As I attempt to get fully organized for the start of the new teaching year, I’m spending way too much time on the computer, reading other blogs, chat groups, surfing, and generally practicing avoidance of what I should be doing. My thinking about teaching has started to undergo a shift in the last year – a result of what I’ve read online and a subsequent exposure to different approaches. As I’ve said previously, those of us who work within a structured exam system can get lazy and complacent, letting the exam be our guide for what we teach. The idea of setting specific goals for students and then teaching accordingly was foreign to me until fairly recently. (I have a number of articles written about this – see under Examinations in the Categories column).
It was fitting that this article by Kevin Coan appeared in the Files group of the Yahoo Teachers Group. It’s a very good, comprehensive list of objectives in teaching intermediate students – the weak link in piano teaching, as he says. Here it is in whole:
Good Intermediate Teaching
By Kevin M Coan
I have some very definite opinions on what we need to be doing in the intermediate stage to prepare our students adequately for advanced work. I have made the statement several times that as a profession, our weakest link is in the intermediate stages. And I believe that occurs because teachers abandon a focus on teaching skills and concepts and turn to coaching isolated pieces. When you talk to most teachers about what a student is doing, they will reply with a list of the pieces the student is working on. When one inquires into the objectives the teacher has for the student, many teachers are at a loss – their only objective is to get the student to play Piece XYZ well.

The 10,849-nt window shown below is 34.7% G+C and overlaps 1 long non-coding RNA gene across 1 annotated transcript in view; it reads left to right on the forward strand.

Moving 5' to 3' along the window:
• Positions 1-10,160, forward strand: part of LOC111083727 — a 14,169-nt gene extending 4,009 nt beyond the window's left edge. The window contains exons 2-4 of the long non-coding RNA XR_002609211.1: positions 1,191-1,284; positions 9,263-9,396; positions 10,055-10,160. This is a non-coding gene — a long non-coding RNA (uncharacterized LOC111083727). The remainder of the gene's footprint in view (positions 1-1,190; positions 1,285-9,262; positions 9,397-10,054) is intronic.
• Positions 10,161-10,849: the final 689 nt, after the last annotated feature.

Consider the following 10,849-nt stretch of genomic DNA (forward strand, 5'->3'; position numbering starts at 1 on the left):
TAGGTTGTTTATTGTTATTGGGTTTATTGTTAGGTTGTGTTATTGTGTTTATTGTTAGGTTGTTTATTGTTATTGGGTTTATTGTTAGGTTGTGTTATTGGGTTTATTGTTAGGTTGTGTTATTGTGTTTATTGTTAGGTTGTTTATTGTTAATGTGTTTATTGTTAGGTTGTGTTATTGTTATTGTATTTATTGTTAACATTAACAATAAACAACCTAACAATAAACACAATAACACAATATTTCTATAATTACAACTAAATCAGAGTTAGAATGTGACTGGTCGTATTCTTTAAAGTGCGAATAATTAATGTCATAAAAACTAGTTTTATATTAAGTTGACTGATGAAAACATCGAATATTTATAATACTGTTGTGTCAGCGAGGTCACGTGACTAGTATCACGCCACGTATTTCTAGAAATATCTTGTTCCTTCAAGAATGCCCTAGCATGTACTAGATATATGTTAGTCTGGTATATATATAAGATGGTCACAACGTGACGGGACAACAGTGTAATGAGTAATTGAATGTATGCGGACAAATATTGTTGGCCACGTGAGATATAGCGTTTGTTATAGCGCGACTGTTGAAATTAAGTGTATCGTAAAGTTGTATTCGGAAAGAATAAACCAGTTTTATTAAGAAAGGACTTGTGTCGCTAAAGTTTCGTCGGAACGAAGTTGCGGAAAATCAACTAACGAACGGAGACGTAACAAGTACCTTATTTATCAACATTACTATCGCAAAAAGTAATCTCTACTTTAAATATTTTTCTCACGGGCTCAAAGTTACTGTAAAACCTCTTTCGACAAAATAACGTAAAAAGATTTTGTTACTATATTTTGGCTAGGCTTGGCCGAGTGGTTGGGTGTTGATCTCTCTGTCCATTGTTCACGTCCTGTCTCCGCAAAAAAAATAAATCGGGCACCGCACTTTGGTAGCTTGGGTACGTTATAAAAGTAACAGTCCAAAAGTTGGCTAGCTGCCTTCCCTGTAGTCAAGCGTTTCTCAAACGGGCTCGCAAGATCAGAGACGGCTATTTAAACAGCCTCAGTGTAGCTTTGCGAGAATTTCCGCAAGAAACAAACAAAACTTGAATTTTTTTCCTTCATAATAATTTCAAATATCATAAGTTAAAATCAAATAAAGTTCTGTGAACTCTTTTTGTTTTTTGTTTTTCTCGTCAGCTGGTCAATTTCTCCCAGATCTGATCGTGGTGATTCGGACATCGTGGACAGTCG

My definition of good intermediate teaching includes the following:
- A carefully thought out list of objectives of skills and concepts to be developed.
- An emphasis on the PROCESS of learning pieces rather than only the PRODUCT of individual pieces.
- A proper understanding of PROCESS teaching definitely includes the learning of many quality pieces. In PROCESS based teaching, the objectives become the driver, not the pieces. For example, my objective may be to develop the ability to project a melody line when more than one part is played in the hand. THEREFORE, I choose a piece like Schumann’s “First Loss,” which provides meaningful application of that skill. In PRODUCT based teaching, the teacher would choose “First Loss” either because it is in a collection, because it is a “beautiful piece,” or because it is a “piece the student likes.” Since “First Loss” requires the ability to project a melody line, THEREFORE the teacher INCIDENTALLY teaches that skill. But there was no prior plan to teach that skill at that time.
- A comprehensive program of theory, including style, melodic analysis, rhythmic analysis, harmonic analysis, formal analysis, and expressive elements. A lot of intermediate teaching would improve tremendously if the teacher would simply require the student to analyze the form of the piece and to mark the major sections.